Such a case allows armchair judges to flex their intellectual muscles, ergo, Professor Jon Van Dyke's book entitled, Who Owns the Crown Lands of Hawai'i?, released in 2008. I recently came across a well thought critique of Professor Van Dyke's book by Paul M. Sullivan, Esq., entitled, A Very Durable Myth: A Critical Commentary on Jon Van Dyke's Who Owns the Crown Lands of Hawai'i?, 31 U. Haw. L. Rev. 341 (2008).
Sullivan's primary critique is that Professor Van Dyke's book presents the ceded lands issue as a legal question, "Who Owns the Crown Lands of Hawai'i?" However, what Professor Van Dyke is really doing is advocating for, in Sullivan's words, "Who should own Hawai'i's Crown Lands?" Sullivan's critique is summarized by the following excerpt:
[W]hile the book speaks much of law and history, it advocates a political change. One might grumble that it lacks the rigorous discipline and balance of a legal treatise or a work of historical scholarship, but that is not the book's purpose, and its real shortcoming is not that it is unscholarly, but that its advocacy does not withstand probing examination. What the book proposes is a giveaway of state and federal public property in a race-conscious manner in order to radically change a 160 year old race-neutral land reform program with which the United States had nothing to do, conducted by a foreign government-the Kingdom of Hawai'i-pursuant to its own validly-enacted laws, which achieved very legitimate objectives for the kingdom and its populace largely through the benevolent supervision of a visionary monarch. Professor Van Dyke's book simply does not show that either the federal government or the State of Hawai'i has any reason or any authority to pursue such an endeavor.Sullivan's critique is concise, to the point, and a welcome addition to the debate.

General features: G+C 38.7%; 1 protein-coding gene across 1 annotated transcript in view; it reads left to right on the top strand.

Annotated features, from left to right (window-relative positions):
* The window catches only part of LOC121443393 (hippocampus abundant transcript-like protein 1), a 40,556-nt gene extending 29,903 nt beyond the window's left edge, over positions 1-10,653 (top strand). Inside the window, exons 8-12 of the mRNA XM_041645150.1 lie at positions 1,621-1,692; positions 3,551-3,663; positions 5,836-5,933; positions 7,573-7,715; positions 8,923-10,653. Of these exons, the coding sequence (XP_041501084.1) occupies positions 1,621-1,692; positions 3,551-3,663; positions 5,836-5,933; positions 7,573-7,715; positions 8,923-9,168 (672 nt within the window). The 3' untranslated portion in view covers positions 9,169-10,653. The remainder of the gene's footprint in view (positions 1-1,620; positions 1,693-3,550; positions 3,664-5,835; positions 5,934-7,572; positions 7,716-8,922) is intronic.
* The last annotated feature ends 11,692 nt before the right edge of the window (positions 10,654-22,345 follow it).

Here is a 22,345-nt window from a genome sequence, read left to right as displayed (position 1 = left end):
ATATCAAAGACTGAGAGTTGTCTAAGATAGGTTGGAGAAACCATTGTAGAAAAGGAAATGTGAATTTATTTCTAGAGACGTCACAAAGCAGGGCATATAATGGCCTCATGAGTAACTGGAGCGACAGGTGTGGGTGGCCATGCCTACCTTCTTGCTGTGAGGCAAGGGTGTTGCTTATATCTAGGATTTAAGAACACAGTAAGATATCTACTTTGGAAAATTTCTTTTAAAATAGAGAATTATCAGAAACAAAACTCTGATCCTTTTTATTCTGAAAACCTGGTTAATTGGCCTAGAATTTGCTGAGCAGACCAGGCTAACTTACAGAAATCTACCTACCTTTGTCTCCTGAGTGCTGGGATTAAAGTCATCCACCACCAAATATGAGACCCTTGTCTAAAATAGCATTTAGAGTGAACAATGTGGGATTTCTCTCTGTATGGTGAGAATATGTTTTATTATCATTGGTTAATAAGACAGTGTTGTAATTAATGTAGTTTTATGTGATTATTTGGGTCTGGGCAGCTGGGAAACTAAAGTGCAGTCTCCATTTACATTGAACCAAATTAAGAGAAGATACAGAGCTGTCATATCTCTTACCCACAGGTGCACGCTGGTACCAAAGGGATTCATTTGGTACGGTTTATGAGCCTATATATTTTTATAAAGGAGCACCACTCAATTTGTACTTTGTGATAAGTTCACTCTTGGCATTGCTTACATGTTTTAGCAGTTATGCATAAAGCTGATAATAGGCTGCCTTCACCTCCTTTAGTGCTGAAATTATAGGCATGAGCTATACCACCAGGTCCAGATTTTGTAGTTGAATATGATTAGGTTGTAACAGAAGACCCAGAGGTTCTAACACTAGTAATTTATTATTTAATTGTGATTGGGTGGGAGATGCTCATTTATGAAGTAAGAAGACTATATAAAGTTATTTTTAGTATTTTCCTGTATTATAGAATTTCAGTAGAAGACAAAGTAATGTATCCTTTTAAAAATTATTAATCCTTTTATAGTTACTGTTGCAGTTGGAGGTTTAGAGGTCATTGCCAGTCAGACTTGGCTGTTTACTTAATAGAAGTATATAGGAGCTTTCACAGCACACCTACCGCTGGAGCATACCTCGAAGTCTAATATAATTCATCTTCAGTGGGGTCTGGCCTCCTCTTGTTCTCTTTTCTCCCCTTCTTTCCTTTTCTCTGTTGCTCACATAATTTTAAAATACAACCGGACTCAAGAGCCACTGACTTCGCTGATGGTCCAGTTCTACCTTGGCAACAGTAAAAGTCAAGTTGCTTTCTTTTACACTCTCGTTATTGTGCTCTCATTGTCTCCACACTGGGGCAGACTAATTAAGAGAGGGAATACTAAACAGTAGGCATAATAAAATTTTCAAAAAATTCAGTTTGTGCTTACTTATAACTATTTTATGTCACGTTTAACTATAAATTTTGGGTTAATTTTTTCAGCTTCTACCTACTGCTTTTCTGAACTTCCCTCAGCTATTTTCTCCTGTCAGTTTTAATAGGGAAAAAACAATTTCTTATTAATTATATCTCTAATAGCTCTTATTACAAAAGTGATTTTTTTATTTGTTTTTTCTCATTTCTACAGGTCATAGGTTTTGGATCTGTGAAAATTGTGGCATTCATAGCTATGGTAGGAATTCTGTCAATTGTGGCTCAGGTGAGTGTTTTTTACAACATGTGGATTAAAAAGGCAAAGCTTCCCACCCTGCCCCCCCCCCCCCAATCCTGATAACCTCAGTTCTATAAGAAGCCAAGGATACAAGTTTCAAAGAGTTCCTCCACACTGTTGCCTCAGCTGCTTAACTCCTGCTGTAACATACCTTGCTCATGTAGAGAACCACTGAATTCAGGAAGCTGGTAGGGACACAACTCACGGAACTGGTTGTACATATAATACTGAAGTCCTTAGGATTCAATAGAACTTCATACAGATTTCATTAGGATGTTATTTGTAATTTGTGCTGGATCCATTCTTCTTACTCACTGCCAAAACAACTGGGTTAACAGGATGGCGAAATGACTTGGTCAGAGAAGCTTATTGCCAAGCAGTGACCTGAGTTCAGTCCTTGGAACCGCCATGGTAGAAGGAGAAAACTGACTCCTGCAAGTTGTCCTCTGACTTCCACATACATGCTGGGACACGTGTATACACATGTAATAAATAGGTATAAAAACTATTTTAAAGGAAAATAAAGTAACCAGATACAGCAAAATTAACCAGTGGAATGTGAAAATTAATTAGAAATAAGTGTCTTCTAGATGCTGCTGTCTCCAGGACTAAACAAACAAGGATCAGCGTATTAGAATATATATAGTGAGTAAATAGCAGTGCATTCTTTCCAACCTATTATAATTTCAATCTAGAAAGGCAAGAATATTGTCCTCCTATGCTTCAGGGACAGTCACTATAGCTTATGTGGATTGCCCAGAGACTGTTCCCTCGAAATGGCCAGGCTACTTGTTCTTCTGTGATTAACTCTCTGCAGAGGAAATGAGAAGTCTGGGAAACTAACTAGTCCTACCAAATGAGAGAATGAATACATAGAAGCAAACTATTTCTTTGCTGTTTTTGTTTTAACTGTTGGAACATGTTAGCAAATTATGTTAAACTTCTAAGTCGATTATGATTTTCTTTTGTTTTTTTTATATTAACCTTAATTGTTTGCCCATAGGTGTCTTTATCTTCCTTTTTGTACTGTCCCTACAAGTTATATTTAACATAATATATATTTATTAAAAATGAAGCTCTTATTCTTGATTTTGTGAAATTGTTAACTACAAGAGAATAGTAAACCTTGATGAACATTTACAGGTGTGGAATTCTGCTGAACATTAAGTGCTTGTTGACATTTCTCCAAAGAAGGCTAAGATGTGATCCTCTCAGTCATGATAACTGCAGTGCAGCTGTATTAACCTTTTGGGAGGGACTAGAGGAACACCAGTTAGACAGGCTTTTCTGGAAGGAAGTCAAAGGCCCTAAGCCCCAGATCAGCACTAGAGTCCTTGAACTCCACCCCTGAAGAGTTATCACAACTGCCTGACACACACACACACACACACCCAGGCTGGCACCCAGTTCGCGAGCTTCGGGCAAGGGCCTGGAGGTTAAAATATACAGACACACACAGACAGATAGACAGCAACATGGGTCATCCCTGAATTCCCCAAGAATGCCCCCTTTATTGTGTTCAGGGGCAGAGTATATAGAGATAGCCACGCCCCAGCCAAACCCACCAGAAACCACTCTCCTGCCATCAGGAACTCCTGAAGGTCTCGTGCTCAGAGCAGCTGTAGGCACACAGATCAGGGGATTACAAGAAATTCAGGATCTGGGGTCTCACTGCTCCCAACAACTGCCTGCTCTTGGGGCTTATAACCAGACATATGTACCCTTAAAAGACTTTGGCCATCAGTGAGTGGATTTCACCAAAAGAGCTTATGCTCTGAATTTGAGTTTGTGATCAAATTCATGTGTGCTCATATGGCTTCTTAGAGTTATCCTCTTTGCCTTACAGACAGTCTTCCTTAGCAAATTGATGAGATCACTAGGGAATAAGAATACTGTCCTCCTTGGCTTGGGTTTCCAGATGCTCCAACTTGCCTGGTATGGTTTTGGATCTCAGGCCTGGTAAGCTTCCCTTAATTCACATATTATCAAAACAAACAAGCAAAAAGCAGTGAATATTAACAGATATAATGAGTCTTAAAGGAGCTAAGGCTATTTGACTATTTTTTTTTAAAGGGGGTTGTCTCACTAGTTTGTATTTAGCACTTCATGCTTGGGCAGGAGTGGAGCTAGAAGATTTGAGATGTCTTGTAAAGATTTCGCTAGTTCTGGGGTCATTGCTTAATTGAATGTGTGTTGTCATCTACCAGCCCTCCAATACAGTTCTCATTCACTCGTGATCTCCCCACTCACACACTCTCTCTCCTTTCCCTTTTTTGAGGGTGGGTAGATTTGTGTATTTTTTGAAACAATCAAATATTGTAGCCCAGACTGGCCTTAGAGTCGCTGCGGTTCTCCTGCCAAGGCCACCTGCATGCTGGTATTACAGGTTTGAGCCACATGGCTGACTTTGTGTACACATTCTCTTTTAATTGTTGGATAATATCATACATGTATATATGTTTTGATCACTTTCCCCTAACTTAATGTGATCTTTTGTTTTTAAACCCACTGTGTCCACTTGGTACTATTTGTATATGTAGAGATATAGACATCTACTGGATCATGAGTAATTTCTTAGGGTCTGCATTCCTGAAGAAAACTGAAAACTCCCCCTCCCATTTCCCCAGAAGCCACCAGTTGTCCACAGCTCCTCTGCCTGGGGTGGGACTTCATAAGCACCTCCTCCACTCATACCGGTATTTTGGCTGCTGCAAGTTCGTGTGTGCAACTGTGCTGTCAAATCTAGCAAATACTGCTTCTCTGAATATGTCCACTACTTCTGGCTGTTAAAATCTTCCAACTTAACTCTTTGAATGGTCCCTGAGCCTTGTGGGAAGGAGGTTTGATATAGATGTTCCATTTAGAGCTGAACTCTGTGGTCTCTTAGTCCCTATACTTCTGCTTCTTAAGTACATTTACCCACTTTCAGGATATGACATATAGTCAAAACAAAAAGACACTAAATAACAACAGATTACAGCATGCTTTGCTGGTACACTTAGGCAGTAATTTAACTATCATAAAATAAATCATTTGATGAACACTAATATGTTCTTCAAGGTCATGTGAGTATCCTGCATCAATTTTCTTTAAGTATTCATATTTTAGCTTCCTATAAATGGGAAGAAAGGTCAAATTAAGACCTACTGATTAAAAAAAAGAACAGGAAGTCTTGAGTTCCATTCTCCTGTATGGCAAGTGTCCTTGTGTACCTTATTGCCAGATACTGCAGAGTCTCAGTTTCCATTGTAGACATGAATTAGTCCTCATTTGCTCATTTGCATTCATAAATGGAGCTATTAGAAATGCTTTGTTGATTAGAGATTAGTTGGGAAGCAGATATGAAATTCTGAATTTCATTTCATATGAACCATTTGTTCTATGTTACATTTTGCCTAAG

The book does show that there was some unfairness in the kingdom's original division of its lands, but this unfairness consisted for the most part of individual acts of misfeasance, fraud or favoritism, both by native leaders and some immigrants, contrary to the law of the kingdom, toward individual claimants or groups of claimants and had nothing to do with the racial background or ancestry of any of the participants or any action or inaction by the United States. It also shows that nearly all of the lands distributed in the original partition went into native hands (noble or commoner), and while a significant part eventually found its way thence, over time, into the hands of American and European immigrants, a great part of the most valuable of lands of the kingdom remains under Native Hawaiian control today. Ironically, it even shows that contrary to the book's own thesis, Native Hawaiians do not have and never had any valid claim to the Crown Lands or other ceded lands, before or after the termination of the monarchy in 1893.
See Ceded Lands for more on this topic.